Competences in problem solving refer to the ability to relate previously unrelated objects or variables to produce novel and appropriate or useful outcomes (Morris et al., 2013), through a process or problem identification, new idea generation and realization.
This competence can be assessed according to the following three students’ mastery levels:
Does not recognise and is not able to analyse problems; is not oriented to quickly find solutions; does not involve others; tends to avoid decision- making or takes unclear decisions; prefers traditional models, even if out-dated; does not challenge the status quo; gets lost in the detail and cannot see the bigger picture.
Identifies and tries to analyse problems; can distinguish relevant from irrelevant information in low complexity situation; try to seek for best solutions not necessarily quickly and/or involving others; can see alternative and innovative solutions to problems but cannot always apply them; can imagine good but not necessarily innovative ways to tackle problems; adopts lateral thinking if accompanied; makes decisions; acts with integrity.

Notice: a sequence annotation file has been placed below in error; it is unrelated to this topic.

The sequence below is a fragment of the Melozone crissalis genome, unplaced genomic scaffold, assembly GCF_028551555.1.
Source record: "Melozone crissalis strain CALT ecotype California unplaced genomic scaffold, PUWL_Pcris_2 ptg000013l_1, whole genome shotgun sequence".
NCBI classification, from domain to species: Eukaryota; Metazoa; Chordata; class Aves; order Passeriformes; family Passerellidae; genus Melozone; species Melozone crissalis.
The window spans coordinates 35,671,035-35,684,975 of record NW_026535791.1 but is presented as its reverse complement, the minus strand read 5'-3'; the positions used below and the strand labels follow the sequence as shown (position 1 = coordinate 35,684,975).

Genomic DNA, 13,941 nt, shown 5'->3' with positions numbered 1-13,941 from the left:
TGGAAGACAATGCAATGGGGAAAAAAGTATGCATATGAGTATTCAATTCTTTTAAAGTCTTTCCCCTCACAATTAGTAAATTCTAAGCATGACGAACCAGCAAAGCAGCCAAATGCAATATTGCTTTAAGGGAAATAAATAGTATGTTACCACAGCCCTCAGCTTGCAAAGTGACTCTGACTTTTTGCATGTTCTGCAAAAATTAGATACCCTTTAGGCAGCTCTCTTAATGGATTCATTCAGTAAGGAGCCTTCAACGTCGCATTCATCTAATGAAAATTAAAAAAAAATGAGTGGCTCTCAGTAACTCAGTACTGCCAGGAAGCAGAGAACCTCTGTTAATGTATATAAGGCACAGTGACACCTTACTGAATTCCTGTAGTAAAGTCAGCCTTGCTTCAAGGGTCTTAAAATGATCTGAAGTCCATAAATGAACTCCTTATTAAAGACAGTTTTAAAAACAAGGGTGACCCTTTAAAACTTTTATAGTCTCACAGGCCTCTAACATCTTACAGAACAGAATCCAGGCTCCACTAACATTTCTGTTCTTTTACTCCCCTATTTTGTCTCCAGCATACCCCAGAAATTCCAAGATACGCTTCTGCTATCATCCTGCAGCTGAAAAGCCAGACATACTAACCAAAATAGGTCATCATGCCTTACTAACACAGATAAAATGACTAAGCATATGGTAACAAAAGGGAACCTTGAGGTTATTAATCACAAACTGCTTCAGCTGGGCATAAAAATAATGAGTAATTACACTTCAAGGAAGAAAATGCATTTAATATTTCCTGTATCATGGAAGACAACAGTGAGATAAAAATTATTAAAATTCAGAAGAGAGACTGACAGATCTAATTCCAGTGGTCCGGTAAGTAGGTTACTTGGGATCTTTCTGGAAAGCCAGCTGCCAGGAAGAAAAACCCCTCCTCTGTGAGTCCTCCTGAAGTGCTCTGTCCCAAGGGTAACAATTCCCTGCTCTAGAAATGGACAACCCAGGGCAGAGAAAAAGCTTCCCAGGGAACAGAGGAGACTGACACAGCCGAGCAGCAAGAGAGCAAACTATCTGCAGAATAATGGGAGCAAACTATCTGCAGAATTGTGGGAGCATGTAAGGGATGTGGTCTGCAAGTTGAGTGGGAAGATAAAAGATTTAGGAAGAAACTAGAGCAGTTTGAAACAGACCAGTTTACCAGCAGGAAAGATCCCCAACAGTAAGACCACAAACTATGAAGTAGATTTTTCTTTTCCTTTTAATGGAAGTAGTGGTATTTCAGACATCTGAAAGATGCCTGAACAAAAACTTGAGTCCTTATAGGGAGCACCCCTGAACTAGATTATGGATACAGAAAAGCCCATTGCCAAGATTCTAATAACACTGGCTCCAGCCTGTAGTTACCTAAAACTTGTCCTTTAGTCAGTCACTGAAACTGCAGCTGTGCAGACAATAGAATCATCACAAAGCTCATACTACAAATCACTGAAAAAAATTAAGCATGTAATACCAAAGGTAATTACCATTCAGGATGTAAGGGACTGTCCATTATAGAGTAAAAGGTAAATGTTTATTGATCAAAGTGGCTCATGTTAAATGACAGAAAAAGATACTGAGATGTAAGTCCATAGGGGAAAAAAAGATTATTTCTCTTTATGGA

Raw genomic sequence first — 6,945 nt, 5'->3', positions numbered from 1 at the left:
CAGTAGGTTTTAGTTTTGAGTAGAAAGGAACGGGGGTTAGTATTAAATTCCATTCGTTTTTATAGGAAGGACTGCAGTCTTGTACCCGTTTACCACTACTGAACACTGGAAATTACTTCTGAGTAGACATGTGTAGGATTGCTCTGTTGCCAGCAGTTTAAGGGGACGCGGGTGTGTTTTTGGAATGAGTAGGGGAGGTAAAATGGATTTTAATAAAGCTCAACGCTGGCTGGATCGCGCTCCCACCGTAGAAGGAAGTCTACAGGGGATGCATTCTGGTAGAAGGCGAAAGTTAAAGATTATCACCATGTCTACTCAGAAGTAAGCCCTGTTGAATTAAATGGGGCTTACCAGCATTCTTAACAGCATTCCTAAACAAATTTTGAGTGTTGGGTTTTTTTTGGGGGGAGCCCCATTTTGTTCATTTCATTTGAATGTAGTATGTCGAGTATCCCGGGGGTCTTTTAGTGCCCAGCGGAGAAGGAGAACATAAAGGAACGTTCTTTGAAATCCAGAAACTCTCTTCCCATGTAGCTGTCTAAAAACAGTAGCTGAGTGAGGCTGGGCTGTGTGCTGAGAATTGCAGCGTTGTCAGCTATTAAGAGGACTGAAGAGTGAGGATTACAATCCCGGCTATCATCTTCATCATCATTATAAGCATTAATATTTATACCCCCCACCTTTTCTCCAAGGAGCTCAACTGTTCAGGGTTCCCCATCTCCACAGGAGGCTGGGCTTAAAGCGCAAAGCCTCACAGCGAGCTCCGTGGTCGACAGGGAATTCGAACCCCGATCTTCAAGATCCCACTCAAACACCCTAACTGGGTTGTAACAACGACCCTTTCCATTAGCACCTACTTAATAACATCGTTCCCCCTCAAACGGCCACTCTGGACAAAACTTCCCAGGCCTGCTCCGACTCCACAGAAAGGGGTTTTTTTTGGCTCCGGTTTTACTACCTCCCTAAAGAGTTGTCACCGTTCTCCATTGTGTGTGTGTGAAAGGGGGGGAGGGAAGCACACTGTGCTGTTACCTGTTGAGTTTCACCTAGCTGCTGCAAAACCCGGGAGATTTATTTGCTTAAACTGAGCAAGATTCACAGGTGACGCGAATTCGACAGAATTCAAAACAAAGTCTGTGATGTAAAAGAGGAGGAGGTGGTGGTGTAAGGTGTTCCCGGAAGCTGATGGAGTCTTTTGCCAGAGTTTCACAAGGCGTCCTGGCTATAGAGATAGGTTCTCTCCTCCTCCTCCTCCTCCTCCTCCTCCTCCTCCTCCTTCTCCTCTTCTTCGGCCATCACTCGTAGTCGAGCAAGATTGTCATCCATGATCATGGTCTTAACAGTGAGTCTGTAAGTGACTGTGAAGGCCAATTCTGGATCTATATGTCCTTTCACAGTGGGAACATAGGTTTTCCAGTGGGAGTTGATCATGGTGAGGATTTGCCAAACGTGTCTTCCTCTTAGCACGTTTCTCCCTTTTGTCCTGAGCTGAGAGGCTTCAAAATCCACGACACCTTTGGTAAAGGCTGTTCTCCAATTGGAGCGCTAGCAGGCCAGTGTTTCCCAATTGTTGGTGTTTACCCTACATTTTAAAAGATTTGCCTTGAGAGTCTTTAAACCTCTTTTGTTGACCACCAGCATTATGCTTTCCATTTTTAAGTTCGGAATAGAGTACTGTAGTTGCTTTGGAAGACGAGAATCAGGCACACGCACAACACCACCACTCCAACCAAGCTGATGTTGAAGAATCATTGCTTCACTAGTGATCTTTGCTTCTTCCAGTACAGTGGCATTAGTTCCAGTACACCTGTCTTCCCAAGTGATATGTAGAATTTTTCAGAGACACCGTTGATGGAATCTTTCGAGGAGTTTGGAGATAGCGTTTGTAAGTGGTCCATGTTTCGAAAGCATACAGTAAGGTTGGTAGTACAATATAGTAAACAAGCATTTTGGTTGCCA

dentifies and appropriately analyse problems; distinguishes relevant from irrelevant information; quickly searches for best solutions involving others; considers different approaches, disciplines and points of view when generating solutions; uses resources creatively; originates alternatives to conventional thinking; produces imaginative or unique responses to a problem makes clear, consistent, transparent decisions; acts with integrity in all decision making.
Tools for Assessment
On the right you will find the assessment tools that can be used to measure this competence.
Click on the tool name to access the tool.